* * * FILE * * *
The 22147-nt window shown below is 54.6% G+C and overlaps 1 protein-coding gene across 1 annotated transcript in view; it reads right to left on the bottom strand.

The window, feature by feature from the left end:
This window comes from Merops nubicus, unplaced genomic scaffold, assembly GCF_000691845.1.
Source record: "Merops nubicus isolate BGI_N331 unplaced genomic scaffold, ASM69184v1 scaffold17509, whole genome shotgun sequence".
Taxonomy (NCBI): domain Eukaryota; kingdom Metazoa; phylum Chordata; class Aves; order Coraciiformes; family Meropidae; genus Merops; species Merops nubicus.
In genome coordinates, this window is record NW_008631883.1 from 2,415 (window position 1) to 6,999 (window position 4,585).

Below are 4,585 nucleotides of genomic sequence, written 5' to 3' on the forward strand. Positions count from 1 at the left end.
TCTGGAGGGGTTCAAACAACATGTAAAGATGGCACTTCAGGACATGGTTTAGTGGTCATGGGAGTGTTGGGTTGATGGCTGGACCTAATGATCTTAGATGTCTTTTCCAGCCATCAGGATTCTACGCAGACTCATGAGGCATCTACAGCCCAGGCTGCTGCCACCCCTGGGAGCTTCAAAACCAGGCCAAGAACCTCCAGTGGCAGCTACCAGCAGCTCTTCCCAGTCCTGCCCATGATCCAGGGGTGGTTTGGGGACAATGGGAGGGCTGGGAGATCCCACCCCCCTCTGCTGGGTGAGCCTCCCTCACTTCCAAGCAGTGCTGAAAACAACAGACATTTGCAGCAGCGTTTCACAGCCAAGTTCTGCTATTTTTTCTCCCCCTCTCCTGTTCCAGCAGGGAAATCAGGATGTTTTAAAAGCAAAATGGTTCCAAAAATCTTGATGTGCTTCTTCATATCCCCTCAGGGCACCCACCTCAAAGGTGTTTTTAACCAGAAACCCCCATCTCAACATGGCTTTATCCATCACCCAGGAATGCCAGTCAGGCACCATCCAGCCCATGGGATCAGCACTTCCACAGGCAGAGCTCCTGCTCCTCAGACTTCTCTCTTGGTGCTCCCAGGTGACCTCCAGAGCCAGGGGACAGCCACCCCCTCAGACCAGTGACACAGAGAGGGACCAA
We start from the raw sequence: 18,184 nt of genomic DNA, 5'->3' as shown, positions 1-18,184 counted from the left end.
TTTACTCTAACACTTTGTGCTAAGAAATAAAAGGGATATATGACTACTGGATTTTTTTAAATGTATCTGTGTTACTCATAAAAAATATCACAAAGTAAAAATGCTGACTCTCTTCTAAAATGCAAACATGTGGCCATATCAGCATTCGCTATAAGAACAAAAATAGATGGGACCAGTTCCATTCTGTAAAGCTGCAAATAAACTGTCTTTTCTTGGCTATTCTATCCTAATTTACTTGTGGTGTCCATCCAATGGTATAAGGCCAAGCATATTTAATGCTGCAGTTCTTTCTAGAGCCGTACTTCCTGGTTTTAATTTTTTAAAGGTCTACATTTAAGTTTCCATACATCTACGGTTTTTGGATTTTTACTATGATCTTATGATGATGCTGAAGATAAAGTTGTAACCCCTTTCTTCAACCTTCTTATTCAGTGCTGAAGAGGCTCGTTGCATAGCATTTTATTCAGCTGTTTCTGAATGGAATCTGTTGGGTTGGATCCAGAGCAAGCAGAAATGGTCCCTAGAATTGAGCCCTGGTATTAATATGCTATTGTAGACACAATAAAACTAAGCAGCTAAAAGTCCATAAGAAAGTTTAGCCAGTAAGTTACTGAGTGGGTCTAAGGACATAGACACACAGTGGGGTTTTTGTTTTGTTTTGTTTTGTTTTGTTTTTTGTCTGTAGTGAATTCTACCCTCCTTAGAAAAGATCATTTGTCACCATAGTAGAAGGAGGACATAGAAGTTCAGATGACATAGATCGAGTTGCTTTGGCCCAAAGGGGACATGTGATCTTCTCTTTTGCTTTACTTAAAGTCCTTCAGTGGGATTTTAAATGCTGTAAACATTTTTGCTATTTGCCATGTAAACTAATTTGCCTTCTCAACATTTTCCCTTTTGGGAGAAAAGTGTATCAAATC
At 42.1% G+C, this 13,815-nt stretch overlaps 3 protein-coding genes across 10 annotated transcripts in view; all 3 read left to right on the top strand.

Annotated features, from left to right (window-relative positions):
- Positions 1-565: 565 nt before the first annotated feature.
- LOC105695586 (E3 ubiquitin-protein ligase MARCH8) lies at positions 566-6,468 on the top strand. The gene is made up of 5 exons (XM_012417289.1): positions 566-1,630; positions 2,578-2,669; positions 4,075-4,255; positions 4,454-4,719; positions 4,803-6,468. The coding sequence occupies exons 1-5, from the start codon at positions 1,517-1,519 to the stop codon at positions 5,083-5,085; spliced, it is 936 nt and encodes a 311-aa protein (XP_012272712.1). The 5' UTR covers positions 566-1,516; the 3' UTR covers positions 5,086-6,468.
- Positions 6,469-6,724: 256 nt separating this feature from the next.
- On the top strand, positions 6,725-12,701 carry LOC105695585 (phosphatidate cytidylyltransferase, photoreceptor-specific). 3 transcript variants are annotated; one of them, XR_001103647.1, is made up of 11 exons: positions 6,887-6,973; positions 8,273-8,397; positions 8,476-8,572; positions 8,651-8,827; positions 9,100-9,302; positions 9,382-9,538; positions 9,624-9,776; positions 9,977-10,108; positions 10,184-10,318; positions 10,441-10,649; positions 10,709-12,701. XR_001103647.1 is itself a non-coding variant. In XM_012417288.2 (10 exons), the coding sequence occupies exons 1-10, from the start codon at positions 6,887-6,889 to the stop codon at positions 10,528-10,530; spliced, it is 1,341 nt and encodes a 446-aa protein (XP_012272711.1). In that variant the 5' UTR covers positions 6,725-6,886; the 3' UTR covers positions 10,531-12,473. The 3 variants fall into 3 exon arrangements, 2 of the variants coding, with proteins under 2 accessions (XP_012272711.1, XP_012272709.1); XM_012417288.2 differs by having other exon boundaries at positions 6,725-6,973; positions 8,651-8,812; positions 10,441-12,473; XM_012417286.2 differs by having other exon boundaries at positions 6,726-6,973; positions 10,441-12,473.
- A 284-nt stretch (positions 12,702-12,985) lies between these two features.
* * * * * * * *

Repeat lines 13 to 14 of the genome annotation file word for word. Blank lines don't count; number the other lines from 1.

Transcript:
- Positions 1-565: 565 nt before the first annotated feature.
- LOC105695586 (E3 ubiquitin-protein ligase MARCH8) lies at positions 566-6,468 on the top strand. The gene is made up of 5 exons (XM_012417289.1): positions 566-1,630; positions 2,578-2,669; positions 4,075-4,255; positions 4,454-4,719; positions 4,803-6,468. The coding sequence occupies exons 1-5, from the start codon at positions 1,517-1,519 to the stop codon at positions 5,083-5,085; spliced, it is 936 nt and encodes a 311-aa protein (XP_012272712.1). The 5' UTR covers positions 566-1,516; the 3' UTR covers positions 5,086-6,468.